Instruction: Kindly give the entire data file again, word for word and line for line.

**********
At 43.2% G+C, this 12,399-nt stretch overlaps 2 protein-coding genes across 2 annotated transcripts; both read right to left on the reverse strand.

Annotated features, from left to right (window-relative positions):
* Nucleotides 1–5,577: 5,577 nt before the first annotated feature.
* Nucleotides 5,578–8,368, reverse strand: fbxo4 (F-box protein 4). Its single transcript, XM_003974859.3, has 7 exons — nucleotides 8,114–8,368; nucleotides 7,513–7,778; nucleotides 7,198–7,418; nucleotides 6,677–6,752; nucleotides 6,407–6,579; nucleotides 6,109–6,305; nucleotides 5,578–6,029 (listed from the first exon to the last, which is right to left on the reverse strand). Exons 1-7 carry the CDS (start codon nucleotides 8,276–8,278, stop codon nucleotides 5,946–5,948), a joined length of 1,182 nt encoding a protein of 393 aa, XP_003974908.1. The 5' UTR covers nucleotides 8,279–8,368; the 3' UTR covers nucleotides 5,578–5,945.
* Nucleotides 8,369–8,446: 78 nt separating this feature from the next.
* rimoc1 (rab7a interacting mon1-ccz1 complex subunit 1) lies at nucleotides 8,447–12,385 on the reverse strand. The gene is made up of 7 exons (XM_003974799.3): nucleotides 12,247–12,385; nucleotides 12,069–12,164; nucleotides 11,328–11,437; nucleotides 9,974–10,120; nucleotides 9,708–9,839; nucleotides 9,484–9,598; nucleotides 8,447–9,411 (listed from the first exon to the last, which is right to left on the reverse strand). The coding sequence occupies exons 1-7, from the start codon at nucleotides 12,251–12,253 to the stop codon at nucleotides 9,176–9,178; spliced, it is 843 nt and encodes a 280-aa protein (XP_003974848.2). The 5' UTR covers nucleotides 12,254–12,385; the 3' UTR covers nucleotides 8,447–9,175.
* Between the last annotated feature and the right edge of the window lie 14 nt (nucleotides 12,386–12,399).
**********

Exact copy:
At 43.2% G+C, this 12,399-nt stretch overlaps 2 protein-coding genes across 2 annotated transcripts; both read right to left on the reverse strand.

Annotated features, from left to right (window-relative positions):
* Nucleotides 1–5,577: 5,577 nt before the first annotated feature.
* Nucleotides 5,578–8,368, reverse strand: fbxo4 (F-box protein 4). Its single transcript, XM_003974859.3, has 7 exons — nucleotides 8,114–8,368; nucleotides 7,513–7,778; nucleotides 7,198–7,418; nucleotides 6,677–6,752; nucleotides 6,407–6,579; nucleotides 6,109–6,305; nucleotides 5,578–6,029 (listed from the first exon to the last, which is right to left on the reverse strand). Exons 1-7 carry the CDS (start codon nucleotides 8,276–8,278, stop codon nucleotides 5,946–5,948), a joined length of 1,182 nt encoding a protein of 393 aa, XP_003974908.1. The 5' UTR covers nucleotides 8,279–8,368; the 3' UTR covers nucleotides 5,578–5,945.
* Nucleotides 8,369–8,446: 78 nt separating this feature from the next.
* rimoc1 (rab7a interacting mon1-ccz1 complex subunit 1) lies at nucleotides 8,447–12,385 on the reverse strand. The gene is made up of 7 exons (XM_003974799.3): nucleotides 12,247–12,385; nucleotides 12,069–12,164; nucleotides 11,328–11,437; nucleotides 9,974–10,120; nucleotides 9,708–9,839; nucleotides 9,484–9,598; nucleotides 8,447–9,411 (listed from the first exon to the last, which is right to left on the reverse strand). The coding sequence occupies exons 1-7, from the start codon at nucleotides 12,251–12,253 to the stop codon at nucleotides 9,176–9,178; spliced, it is 843 nt and encodes a 280-aa protein (XP_003974848.2). The 5' UTR covers nucleotides 12,254–12,385; the 3' UTR covers nucleotides 8,447–9,175.
* Between the last annotated feature and the right edge of the window lie 14 nt (nucleotides 12,386–12,399).